Texas Blacklands Cotton: Foliar Diseases and Premature Defoliation an Arising Issue

    Cotton target spot.


    A much-needed rain for cotton came this past weekend and the first part of this last week and should provide enough moisture to finish out the cotton crop.

    The downside of the rain is prior to its arrival plants were shedding fruit due to depleting soil moisture and heat stress, but this recent round of rain will lead to the plant holding on to some of these late pollinated bolls which will bring some late season management options to ponder about as we approach harvest.

    Foliar cotton diseases and premature defoliation are also an arising issue in some area cotton fields. The premature defoliation is a function of either foliar disease, Potassium deficiency, or the combination of the two. There are no cotton insect pest issues observed this week in fields in the scouting program.

    We also need to start thinking about wheat planting, especially if you caught seed during harvest to plant this fall thanks to all the rain received once the crop was ready for harvest. The biggest issue we will likely see with caught wheat seed from this spring is reduced germination due to pre harvest sprouting.


    The area cotton crop received a much-needed rain to help finish out what appears to be a great crop for Central Texas. Insect issues are non-existent at this point as the aphids I was seeing the last couple of weeks are no longer being found.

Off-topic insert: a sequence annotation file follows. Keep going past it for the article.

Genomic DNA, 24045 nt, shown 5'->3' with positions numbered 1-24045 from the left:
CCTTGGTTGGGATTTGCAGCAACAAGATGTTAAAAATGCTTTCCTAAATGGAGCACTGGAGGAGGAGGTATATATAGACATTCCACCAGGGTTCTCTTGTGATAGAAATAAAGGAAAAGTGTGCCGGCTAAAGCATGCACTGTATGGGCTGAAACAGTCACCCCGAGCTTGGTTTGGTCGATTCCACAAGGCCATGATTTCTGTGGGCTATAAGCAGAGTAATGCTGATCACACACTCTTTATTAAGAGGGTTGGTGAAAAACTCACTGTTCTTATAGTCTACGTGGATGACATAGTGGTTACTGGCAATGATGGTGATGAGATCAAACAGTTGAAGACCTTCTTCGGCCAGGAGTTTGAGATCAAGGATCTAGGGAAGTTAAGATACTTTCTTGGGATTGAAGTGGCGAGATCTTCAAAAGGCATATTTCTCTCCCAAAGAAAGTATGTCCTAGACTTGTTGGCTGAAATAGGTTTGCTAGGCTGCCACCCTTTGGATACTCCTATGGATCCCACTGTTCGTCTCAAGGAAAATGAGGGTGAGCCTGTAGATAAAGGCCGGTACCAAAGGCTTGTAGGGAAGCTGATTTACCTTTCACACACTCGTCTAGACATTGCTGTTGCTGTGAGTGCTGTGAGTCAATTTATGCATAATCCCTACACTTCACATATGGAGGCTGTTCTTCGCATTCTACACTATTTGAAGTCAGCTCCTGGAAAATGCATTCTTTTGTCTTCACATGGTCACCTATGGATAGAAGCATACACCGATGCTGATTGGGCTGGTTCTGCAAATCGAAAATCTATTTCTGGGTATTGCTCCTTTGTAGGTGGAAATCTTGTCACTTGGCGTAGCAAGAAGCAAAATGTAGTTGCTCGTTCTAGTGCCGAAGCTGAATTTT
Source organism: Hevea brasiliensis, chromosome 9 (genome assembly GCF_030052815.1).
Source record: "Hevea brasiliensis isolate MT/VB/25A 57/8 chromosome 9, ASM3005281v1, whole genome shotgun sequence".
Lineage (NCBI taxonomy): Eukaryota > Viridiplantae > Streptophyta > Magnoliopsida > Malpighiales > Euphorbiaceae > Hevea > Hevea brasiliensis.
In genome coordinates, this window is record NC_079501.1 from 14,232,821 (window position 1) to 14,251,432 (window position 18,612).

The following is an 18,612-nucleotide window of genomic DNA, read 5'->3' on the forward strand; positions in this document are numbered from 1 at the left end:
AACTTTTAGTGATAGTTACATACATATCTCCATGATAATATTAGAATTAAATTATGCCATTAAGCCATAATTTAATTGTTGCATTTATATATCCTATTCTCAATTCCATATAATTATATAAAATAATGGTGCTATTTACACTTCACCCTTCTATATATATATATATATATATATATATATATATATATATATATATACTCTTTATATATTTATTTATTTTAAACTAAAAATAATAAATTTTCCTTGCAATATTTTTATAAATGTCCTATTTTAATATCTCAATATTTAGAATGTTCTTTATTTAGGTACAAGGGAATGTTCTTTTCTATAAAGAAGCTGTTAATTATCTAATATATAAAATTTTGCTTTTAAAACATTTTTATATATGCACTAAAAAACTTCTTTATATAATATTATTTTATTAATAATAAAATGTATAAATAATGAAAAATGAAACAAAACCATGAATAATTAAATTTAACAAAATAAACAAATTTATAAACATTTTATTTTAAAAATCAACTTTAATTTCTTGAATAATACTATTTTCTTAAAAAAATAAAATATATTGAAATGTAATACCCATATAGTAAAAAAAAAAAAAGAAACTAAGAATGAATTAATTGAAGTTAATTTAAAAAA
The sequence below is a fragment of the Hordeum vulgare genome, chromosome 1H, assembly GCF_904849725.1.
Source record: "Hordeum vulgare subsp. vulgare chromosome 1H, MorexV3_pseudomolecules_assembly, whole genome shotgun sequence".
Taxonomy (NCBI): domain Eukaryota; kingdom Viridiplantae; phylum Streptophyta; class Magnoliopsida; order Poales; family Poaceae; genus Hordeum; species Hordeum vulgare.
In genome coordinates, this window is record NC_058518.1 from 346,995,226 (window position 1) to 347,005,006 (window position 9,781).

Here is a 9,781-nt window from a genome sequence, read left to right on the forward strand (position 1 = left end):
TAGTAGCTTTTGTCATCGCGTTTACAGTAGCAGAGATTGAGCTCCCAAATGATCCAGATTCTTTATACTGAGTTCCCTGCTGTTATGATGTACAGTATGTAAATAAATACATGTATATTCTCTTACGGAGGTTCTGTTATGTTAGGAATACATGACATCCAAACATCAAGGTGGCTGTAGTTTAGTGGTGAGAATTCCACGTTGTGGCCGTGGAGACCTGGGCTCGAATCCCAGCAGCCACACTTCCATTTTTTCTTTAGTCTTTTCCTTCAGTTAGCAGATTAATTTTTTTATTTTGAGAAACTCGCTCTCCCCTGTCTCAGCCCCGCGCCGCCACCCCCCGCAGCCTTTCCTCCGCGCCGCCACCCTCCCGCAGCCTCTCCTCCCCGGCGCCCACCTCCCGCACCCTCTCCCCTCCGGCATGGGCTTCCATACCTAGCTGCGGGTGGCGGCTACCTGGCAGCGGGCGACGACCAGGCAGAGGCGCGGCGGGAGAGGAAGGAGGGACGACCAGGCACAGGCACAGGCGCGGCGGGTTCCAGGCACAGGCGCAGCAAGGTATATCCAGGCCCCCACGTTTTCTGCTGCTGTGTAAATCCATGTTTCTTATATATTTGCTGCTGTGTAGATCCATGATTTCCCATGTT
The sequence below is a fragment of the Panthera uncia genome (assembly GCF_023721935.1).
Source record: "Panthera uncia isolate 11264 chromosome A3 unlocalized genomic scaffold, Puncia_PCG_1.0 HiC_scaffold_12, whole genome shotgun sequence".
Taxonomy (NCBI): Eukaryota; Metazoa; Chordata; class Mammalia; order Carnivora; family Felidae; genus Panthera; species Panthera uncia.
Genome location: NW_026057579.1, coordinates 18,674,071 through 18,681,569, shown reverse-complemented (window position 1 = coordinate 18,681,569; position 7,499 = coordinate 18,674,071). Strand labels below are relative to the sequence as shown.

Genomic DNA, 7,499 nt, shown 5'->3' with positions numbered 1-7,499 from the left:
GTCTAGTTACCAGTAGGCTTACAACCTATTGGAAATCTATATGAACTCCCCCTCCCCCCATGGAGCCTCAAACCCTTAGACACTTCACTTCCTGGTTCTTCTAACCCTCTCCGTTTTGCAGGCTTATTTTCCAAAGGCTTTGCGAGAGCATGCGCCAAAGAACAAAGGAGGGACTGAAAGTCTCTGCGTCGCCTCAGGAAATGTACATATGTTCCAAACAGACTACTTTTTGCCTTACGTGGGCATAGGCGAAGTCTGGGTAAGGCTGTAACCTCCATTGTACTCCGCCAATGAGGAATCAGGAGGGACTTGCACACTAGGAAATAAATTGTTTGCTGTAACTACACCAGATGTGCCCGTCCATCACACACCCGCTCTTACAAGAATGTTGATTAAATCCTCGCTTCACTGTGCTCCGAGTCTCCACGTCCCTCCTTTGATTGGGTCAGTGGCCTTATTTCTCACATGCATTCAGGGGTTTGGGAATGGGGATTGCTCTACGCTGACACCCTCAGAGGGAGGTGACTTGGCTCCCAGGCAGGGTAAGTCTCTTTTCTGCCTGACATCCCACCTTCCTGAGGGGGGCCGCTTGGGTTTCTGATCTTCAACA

The recent rains will lead to some late blooms to stay on the plant, and this may lead to some producers wanting to hold on and wait for these bolls to mature, but this may not be the best agronomic decision for multiple reasons. Some area cotton fields are starting to experience premature defoliation caused by foliar diseases like Target Spot and Stemphylium leaf spot, as well as Potassium deficiency.

    There comes a point in the cotton growing season where you must no longer worry about setting and maturing more bolls on the top of the plant, but the delayed growth due to the excess moisture during the month of May is making the decision a little harder. In Central Texas we are not stressed to set bolls by a certain date to beat the annual first frost date like areas of west Texas, but we are stressed to get the crop out before the rainy season arrives.

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    The recent rains will help the plant to hold some of these recently bloomed bolls but waiting for them to mature could hurt your crop’s lint quality and loan rate. It takes roughly 850 heat units for a cotton boll to go from white flower to open boll. If we accumulate 20 heat units per a day which is normal for this time of the year it would take roughly 34 days for the boll to mature.